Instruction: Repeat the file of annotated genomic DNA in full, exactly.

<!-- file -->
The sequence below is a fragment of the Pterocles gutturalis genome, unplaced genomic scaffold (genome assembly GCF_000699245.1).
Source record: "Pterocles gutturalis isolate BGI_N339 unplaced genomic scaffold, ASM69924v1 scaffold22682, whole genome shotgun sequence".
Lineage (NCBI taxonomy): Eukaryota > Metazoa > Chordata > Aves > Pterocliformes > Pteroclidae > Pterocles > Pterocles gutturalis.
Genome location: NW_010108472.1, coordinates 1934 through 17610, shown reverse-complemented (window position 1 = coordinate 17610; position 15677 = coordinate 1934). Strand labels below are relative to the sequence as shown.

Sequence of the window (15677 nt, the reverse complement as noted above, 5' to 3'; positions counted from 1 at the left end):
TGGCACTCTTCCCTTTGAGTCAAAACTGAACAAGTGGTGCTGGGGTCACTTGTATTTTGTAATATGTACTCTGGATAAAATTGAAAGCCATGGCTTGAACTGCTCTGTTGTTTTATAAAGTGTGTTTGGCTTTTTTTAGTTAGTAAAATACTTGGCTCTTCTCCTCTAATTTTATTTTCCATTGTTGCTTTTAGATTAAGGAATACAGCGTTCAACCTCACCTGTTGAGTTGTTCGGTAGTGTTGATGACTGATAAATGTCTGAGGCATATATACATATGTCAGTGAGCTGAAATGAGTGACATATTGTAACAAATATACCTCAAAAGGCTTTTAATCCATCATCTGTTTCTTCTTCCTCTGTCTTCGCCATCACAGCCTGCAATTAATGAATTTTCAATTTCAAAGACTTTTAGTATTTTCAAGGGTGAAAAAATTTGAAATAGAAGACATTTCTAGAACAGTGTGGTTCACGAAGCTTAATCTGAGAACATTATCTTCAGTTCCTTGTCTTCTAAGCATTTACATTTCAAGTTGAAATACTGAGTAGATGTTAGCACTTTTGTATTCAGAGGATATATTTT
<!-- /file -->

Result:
The sequence below is a fragment of the Pterocles gutturalis genome, unplaced genomic scaffold (genome assembly GCF_000699245.1).
Source record: "Pterocles gutturalis isolate BGI_N339 unplaced genomic scaffold, ASM69924v1 scaffold22682, whole genome shotgun sequence".
Lineage (NCBI taxonomy): Eukaryota > Metazoa > Chordata > Aves > Pterocliformes > Pteroclidae > Pterocles > Pterocles gutturalis.
Genome location: NW_010108472.1, coordinates 1934 through 17610, shown reverse-complemented (window position 1 = coordinate 17610; position 15677 = coordinate 1934). Strand labels below are relative to the sequence as shown.

Sequence of the window (15677 nt, the reverse complement as noted above, 5' to 3'; positions counted from 1 at the left end):
TGGCACTCTTCCCTTTGAGTCAAAACTGAACAAGTGGTGCTGGGGTCACTTGTATTTTGTAATATGTACTCTGGATAAAATTGAAAGCCATGGCTTGAACTGCTCTGTTGTTTTATAAAGTGTGTTTGGCTTTTTTTAGTTAGTAAAATACTTGGCTCTTCTCCTCTAATTTTATTTTCCATTGTTGCTTTTAGATTAAGGAATACAGCGTTCAACCTCACCTGTTGAGTTGTTCGGTAGTGTTGATGACTGATAAATGTCTGAGGCATATATACATATGTCAGTGAGCTGAAATGAGTGACATATTGTAACAAATATACCTCAAAAGGCTTTTAATCCATCATCTGTTTCTTCTTCCTCTGTCTTCGCCATCACAGCCTGCAATTAATGAATTTTCAATTTCAAAGACTTTTAGTATTTTCAAGGGTGAAAAAATTTGAAATAGAAGACATTTCTAGAACAGTGTGGTTCACGAAGCTTAATCTGAGAACATTATCTTCAGTTCCTTGTCTTCTAAGCATTTACATTTCAAGTTGAAATACTGAGTAGATGTTAGCACTTTTGTATTCAGAGGATATATTTT